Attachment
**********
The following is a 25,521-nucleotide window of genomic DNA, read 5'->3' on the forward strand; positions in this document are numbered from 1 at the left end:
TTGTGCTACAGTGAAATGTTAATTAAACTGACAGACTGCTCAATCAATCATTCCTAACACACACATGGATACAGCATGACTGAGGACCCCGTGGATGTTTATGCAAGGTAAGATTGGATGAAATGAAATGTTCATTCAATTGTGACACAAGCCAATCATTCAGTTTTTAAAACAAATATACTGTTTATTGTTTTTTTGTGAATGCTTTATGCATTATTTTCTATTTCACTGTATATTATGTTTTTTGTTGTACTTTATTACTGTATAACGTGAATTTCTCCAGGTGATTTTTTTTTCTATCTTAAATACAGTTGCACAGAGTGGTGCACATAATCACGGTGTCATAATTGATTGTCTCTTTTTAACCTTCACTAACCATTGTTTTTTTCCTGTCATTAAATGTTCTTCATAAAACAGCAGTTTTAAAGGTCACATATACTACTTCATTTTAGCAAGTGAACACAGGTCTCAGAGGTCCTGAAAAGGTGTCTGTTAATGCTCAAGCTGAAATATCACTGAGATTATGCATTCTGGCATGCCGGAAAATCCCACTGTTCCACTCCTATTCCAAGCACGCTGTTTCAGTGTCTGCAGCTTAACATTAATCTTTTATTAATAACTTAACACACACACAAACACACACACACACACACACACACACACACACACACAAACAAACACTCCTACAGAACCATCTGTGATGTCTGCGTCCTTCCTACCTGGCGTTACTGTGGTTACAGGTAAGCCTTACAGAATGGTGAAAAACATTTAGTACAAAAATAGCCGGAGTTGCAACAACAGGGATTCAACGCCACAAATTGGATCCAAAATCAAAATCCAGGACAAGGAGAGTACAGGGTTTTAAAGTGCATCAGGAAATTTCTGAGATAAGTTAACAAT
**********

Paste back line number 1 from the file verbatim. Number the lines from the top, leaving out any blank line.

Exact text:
The following is a 25,521-nucleotide window of genomic DNA, read 5'->3' on the forward strand; positions in this document are numbered from 1 at the left end: